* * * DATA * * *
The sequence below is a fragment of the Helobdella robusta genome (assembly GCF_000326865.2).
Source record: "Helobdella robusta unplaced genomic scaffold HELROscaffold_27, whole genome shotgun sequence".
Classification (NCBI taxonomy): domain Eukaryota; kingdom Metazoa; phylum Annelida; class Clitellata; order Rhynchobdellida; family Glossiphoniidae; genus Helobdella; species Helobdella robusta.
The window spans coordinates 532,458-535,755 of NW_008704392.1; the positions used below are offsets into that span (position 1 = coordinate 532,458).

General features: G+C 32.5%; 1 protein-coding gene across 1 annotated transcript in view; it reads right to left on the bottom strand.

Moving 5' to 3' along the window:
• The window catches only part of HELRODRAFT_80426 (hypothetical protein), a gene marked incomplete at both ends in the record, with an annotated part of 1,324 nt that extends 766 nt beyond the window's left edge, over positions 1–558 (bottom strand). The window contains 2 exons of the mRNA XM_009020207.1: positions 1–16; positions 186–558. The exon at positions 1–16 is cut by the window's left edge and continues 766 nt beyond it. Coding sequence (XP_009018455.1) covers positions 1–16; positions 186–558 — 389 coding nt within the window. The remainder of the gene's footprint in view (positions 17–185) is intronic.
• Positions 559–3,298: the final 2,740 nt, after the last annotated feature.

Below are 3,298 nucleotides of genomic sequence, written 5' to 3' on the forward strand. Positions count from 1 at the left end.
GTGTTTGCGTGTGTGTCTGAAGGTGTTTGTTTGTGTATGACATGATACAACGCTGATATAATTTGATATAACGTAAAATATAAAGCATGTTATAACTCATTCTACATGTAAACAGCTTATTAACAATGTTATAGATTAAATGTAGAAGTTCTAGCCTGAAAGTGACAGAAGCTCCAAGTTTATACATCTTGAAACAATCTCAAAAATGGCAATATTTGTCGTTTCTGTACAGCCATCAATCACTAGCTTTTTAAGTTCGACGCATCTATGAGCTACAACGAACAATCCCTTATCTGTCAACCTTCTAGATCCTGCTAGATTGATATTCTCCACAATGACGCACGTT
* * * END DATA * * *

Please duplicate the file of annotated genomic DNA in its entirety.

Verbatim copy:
The sequence below is a fragment of the Helobdella robusta genome (assembly GCF_000326865.2).
Source record: "Helobdella robusta unplaced genomic scaffold HELROscaffold_27, whole genome shotgun sequence".
Classification (NCBI taxonomy): domain Eukaryota; kingdom Metazoa; phylum Annelida; class Clitellata; order Rhynchobdellida; family Glossiphoniidae; genus Helobdella; species Helobdella robusta.
The window spans coordinates 532,458-535,755 of NW_008704392.1; the positions used below are offsets into that span (position 1 = coordinate 532,458).

General features: G+C 32.5%; 1 protein-coding gene across 1 annotated transcript in view; it reads right to left on the bottom strand.

Moving 5' to 3' along the window:
• The window catches only part of HELRODRAFT_80426 (hypothetical protein), a gene marked incomplete at both ends in the record, with an annotated part of 1,324 nt that extends 766 nt beyond the window's left edge, over positions 1–558 (bottom strand). The window contains 2 exons of the mRNA XM_009020207.1: positions 1–16; positions 186–558. The exon at positions 1–16 is cut by the window's left edge and continues 766 nt beyond it. Coding sequence (XP_009018455.1) covers positions 1–16; positions 186–558 — 389 coding nt within the window. The remainder of the gene's footprint in view (positions 17–185) is intronic.
• Positions 559–3,298: the final 2,740 nt, after the last annotated feature.

Below are 3,298 nucleotides of genomic sequence, written 5' to 3' on the forward strand. Positions count from 1 at the left end.
GTGTTTGCGTGTGTGTCTGAAGGTGTTTGTTTGTGTATGACATGATACAACGCTGATATAATTTGATATAACGTAAAATATAAAGCATGTTATAACTCATTCTACATGTAAACAGCTTATTAACAATGTTATAGATTAAATGTAGAAGTTCTAGCCTGAAAGTGACAGAAGCTCCAAGTTTATACATCTTGAAACAATCTCAAAAATGGCAATATTTGTCGTTTCTGTACAGCCATCAATCACTAGCTTTTTAAGTTCGACGCATCTATGAGCTACAACGAACAATCCCTTATCTGTCAACCTTCTAGATCCTGCTAGATTGATATTCTCCACAATGACGCACGTT